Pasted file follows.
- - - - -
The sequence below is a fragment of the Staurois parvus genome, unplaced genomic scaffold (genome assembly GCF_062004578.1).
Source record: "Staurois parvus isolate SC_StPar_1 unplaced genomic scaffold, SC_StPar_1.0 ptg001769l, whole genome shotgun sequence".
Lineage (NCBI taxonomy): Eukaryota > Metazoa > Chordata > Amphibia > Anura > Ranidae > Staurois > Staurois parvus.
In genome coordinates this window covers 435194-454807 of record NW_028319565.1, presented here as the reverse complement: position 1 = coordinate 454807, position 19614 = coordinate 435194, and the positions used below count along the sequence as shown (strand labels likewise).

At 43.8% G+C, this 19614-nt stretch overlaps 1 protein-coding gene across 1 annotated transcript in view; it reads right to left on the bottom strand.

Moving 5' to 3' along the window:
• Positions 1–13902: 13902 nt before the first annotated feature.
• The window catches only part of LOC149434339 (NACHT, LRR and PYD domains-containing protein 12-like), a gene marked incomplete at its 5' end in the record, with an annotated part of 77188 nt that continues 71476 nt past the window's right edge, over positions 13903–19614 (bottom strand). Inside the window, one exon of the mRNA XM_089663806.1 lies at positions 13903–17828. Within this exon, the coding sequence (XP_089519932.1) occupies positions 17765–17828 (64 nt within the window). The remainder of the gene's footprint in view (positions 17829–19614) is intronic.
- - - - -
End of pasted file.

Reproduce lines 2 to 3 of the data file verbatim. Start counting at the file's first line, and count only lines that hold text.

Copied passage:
Source record: "Staurois parvus isolate SC_StPar_1 unplaced genomic scaffold, SC_StPar_1.0 ptg001769l, whole genome shotgun sequence".
Lineage (NCBI taxonomy): Eukaryota > Metazoa > Chordata > Amphibia > Anura > Ranidae > Staurois > Staurois parvus.